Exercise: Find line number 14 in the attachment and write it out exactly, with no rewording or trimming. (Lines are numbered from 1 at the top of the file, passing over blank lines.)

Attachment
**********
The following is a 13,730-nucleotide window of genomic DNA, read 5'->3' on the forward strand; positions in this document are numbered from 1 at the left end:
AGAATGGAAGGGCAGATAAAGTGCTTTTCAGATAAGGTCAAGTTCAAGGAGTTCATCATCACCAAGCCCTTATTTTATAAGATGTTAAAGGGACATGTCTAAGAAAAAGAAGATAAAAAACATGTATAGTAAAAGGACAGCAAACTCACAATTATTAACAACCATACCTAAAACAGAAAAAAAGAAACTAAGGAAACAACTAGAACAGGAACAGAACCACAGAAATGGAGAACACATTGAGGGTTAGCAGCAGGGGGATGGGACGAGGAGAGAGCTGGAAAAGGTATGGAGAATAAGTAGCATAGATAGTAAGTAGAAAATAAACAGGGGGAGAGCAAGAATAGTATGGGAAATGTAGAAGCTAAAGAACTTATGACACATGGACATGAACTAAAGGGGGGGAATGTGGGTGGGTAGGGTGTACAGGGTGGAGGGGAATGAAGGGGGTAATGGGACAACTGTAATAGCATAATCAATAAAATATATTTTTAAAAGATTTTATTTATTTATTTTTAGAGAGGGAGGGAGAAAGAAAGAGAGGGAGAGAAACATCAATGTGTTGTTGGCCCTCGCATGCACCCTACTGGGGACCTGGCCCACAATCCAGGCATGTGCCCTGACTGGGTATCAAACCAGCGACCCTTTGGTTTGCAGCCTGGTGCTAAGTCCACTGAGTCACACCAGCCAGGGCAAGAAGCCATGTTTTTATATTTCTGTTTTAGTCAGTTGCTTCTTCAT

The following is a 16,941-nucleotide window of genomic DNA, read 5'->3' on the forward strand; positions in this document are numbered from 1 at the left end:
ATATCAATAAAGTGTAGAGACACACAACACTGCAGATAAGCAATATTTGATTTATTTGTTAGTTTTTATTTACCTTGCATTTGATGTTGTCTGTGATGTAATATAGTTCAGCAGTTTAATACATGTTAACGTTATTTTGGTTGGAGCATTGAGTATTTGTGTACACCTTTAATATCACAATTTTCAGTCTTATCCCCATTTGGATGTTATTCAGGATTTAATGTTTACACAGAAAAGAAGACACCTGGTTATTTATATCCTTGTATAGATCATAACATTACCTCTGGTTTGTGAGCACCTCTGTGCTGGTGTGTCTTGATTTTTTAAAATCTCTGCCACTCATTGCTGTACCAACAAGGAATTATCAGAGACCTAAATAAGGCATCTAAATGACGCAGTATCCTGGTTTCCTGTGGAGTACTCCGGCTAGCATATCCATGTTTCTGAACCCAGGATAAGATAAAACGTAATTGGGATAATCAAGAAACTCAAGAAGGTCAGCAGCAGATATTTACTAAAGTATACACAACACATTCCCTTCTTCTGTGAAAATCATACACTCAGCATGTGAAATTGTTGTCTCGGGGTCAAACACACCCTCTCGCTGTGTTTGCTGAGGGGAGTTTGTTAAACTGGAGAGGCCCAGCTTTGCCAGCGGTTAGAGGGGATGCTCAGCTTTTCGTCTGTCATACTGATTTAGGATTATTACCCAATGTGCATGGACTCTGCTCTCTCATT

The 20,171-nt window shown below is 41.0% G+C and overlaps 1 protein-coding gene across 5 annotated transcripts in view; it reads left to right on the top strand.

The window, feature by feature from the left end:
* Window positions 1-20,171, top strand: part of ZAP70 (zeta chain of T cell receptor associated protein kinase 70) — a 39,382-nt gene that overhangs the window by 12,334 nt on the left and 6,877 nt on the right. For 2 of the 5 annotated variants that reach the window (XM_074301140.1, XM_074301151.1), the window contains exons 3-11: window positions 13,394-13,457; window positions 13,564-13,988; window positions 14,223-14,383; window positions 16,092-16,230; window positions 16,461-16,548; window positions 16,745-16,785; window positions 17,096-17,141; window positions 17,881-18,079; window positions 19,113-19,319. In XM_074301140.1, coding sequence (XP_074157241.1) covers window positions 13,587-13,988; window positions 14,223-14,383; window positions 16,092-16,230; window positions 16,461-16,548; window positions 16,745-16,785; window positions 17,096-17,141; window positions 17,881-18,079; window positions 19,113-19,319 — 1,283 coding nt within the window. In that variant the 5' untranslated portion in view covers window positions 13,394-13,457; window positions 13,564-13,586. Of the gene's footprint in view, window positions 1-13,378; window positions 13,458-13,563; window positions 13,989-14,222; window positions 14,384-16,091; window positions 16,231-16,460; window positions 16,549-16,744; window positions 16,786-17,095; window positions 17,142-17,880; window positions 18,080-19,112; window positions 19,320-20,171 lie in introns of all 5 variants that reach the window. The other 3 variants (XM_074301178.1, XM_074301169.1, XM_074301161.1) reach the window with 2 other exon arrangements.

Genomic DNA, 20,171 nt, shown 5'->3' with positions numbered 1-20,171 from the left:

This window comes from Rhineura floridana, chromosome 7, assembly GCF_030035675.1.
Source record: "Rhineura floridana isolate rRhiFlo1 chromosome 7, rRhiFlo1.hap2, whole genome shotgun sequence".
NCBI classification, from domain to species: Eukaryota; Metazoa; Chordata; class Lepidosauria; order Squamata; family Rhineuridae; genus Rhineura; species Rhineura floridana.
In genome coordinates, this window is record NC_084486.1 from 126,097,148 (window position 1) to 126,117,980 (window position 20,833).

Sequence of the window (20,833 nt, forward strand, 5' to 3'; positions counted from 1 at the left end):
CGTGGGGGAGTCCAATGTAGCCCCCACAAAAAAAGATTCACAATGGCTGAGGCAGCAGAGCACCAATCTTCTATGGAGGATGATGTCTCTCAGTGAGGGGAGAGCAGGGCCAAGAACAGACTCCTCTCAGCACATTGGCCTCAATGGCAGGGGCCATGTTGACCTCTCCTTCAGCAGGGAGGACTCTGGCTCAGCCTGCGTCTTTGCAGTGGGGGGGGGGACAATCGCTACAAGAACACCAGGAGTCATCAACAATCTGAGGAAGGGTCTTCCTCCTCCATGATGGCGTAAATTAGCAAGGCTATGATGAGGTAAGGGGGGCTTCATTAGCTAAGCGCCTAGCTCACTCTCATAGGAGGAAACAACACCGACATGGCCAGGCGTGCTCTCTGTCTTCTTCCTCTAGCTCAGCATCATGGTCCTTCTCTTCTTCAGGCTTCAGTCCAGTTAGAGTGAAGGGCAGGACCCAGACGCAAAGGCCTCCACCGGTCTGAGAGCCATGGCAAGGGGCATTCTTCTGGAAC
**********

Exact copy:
CGTGGGGGAGTCCAATGTAGCCCCCACAAAAAAAGATTCACAATGGCTGAGGCAGCAGAGCACCAATCTTCTATGGAGGATGATGTCTCTCAGTGAGGGGAGAGCAGGGCCAAGAACAGACTCCTCTCAGCACATTGGCCTCAATGGCAGGGGCCATGTTGACCTCTCCTTCAGCAGGGAGGACTCTGGCTCAGCCTGCGTCTTTGCAGTGGGGGGGGGGACAATCGCTACAAGAACACCAGGAGTCATCAACAATCTGAGGAAGGGTCTTCCTCCTCCATGATGGCGTAAATTAGCAAGGCTATGATGAGGTAAGGGGGGCTTCATTAGCTAAGCGCCTAGCTCACTCTCATAGGAGGAAACAACACCGACATGGCCAGGCGTGCTCTCTGTCTTCTTCCTCTAGCTCAGCATCATGGTCCTTCTCTTCTTCAGGCTTCAGTCCAGTTAGAGTGAAGGGCAGGACCCAGACGCAAAGGCCTCCACCGGTCTGAGAGCCATGGCAAGGGGCATTCTTCTGGAAC